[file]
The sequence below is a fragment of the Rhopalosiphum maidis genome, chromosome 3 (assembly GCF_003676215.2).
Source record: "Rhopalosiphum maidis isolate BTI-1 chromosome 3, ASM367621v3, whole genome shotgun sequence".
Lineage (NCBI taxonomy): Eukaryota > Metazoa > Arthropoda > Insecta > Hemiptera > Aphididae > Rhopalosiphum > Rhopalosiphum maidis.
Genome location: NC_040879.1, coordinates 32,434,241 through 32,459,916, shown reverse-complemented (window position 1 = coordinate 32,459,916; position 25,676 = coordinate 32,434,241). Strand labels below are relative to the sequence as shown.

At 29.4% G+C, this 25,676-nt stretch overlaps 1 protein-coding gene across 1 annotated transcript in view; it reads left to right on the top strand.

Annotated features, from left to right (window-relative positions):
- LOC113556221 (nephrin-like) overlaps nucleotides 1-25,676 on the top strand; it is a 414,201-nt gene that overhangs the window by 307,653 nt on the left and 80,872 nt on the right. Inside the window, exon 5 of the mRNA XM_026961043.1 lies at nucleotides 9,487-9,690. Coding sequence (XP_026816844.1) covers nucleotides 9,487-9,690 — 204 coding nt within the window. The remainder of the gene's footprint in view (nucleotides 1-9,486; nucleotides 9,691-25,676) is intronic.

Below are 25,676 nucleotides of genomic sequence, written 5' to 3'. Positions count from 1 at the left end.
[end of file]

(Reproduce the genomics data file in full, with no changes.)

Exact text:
The sequence below is a fragment of the Rhopalosiphum maidis genome, chromosome 3 (assembly GCF_003676215.2).
Source record: "Rhopalosiphum maidis isolate BTI-1 chromosome 3, ASM367621v3, whole genome shotgun sequence".
Lineage (NCBI taxonomy): Eukaryota > Metazoa > Arthropoda > Insecta > Hemiptera > Aphididae > Rhopalosiphum > Rhopalosiphum maidis.
Genome location: NC_040879.1, coordinates 32,434,241 through 32,459,916, shown reverse-complemented (window position 1 = coordinate 32,459,916; position 25,676 = coordinate 32,434,241). Strand labels below are relative to the sequence as shown.

At 29.4% G+C, this 25,676-nt stretch overlaps 1 protein-coding gene across 1 annotated transcript in view; it reads left to right on the top strand.

Annotated features, from left to right (window-relative positions):
- LOC113556221 (nephrin-like) overlaps nucleotides 1-25,676 on the top strand; it is a 414,201-nt gene that overhangs the window by 307,653 nt on the left and 80,872 nt on the right. Inside the window, exon 5 of the mRNA XM_026961043.1 lies at nucleotides 9,487-9,690. Coding sequence (XP_026816844.1) covers nucleotides 9,487-9,690 — 204 coding nt within the window. The remainder of the gene's footprint in view (nucleotides 1-9,486; nucleotides 9,691-25,676) is intronic.

Below are 25,676 nucleotides of genomic sequence, written 5' to 3'. Positions count from 1 at the left end.